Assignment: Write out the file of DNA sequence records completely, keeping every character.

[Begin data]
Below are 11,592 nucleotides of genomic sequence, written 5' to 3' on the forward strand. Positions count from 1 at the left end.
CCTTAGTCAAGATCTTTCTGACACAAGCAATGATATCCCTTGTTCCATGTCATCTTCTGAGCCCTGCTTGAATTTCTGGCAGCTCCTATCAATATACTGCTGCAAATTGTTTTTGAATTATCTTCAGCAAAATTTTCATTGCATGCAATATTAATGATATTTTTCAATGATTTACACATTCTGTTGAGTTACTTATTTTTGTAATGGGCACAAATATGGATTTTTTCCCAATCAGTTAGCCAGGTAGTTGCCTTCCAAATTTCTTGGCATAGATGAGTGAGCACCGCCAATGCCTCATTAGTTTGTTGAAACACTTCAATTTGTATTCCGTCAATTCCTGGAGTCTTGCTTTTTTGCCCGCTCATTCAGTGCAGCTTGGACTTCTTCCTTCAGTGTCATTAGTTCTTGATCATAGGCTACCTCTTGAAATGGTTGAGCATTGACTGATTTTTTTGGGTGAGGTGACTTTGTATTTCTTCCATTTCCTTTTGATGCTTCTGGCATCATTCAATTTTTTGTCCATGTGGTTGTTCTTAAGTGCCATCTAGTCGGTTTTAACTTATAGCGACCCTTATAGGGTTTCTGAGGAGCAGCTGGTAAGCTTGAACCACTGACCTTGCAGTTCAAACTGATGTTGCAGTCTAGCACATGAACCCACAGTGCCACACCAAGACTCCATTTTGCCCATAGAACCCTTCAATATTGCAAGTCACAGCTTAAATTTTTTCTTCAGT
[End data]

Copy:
Below are 11,592 nucleotides of genomic sequence, written 5' to 3' on the forward strand. Positions count from 1 at the left end.
CCTTAGTCAAGATCTTTCTGACACAAGCAATGATATCCCTTGTTCCATGTCATCTTCTGAGCCCTGCTTGAATTTCTGGCAGCTCCTATCAATATACTGCTGCAAATTGTTTTTGAATTATCTTCAGCAAAATTTTCATTGCATGCAATATTAATGATATTTTTCAATGATTTACACATTCTGTTGAGTTACTTATTTTTGTAATGGGCACAAATATGGATTTTTTCCCAATCAGTTAGCCAGGTAGTTGCCTTCCAAATTTCTTGGCATAGATGAGTGAGCACCGCCAATGCCTCATTAGTTTGTTGAAACACTTCAATTTGTATTCCGTCAATTCCTGGAGTCTTGCTTTTTTGCCCGCTCATTCAGTGCAGCTTGGACTTCTTCCTTCAGTGTCATTAGTTCTTGATCATAGGCTACCTCTTGAAATGGTTGAGCATTGACTGATTTTTTTGGGTGAGGTGACTTTGTATTTCTTCCATTTCCTTTTGATGCTTCTGGCATCATTCAATTTTTTGTCCATGTGGTTGTTCTTAAGTGCCATCTAGTCGGTTTTAACTTATAGCGACCCTTATAGGGTTTCTGAGGAGCAGCTGGTAAGCTTGAACCACTGACCTTGCAGTTCAAACTGATGTTGCAGTCTAGCACATGAACCCACAGTGCCACACCAAGACTCCATTTTGCCCATAGAACCCTTCAATATTGCAAGTCACAGCTTAAATTTTTTCTTCAGT